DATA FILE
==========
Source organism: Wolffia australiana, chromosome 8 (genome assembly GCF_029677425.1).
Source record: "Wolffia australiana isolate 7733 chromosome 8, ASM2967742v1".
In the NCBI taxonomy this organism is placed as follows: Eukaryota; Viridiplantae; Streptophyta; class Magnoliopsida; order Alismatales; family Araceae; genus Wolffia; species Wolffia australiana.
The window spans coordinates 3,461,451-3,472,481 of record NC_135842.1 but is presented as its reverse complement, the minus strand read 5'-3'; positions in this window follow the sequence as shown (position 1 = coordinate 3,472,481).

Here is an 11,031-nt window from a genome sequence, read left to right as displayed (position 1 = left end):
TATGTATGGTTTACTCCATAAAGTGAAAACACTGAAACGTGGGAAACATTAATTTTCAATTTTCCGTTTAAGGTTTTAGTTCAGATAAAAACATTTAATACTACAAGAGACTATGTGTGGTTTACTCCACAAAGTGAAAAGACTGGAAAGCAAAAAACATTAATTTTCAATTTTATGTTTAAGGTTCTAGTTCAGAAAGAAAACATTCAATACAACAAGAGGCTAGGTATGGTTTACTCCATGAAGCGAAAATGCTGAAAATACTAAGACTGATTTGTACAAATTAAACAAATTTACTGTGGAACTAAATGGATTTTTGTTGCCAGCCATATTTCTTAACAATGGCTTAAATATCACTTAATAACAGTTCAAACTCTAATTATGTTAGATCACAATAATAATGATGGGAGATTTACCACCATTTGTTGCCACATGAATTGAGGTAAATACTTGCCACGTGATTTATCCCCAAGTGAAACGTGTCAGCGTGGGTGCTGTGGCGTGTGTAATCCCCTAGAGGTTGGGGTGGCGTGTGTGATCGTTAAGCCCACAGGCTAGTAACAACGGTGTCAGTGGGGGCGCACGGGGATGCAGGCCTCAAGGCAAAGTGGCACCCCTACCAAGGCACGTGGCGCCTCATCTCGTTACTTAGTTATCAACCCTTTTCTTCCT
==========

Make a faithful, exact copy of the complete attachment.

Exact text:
Source organism: Wolffia australiana, chromosome 8 (genome assembly GCF_029677425.1).
Source record: "Wolffia australiana isolate 7733 chromosome 8, ASM2967742v1".
In the NCBI taxonomy this organism is placed as follows: Eukaryota; Viridiplantae; Streptophyta; class Magnoliopsida; order Alismatales; family Araceae; genus Wolffia; species Wolffia australiana.
The window spans coordinates 3,461,451-3,472,481 of record NC_135842.1 but is presented as its reverse complement, the minus strand read 5'-3'; positions in this window follow the sequence as shown (position 1 = coordinate 3,472,481).

Here is an 11,031-nt window from a genome sequence, read left to right as displayed (position 1 = left end):
TATGTATGGTTTACTCCATAAAGTGAAAACACTGAAACGTGGGAAACATTAATTTTCAATTTTCCGTTTAAGGTTTTAGTTCAGATAAAAACATTTAATACTACAAGAGACTATGTGTGGTTTACTCCACAAAGTGAAAAGACTGGAAAGCAAAAAACATTAATTTTCAATTTTATGTTTAAGGTTCTAGTTCAGAAAGAAAACATTCAATACAACAAGAGGCTAGGTATGGTTTACTCCATGAAGCGAAAATGCTGAAAATACTAAGACTGATTTGTACAAATTAAACAAATTTACTGTGGAACTAAATGGATTTTTGTTGCCAGCCATATTTCTTAACAATGGCTTAAATATCACTTAATAACAGTTCAAACTCTAATTATGTTAGATCACAATAATAATGATGGGAGATTTACCACCATTTGTTGCCACATGAATTGAGGTAAATACTTGCCACGTGATTTATCCCCAAGTGAAACGTGTCAGCGTGGGTGCTGTGGCGTGTGTAATCCCCTAGAGGTTGGGGTGGCGTGTGTGATCGTTAAGCCCACAGGCTAGTAACAACGGTGTCAGTGGGGGCGCACGGGGATGCAGGCCTCAAGGCAAAGTGGCACCCCTACCAAGGCACGTGGCGCCTCATCTCGTTACTTAGTTATCAACCCTTTTCTTCCT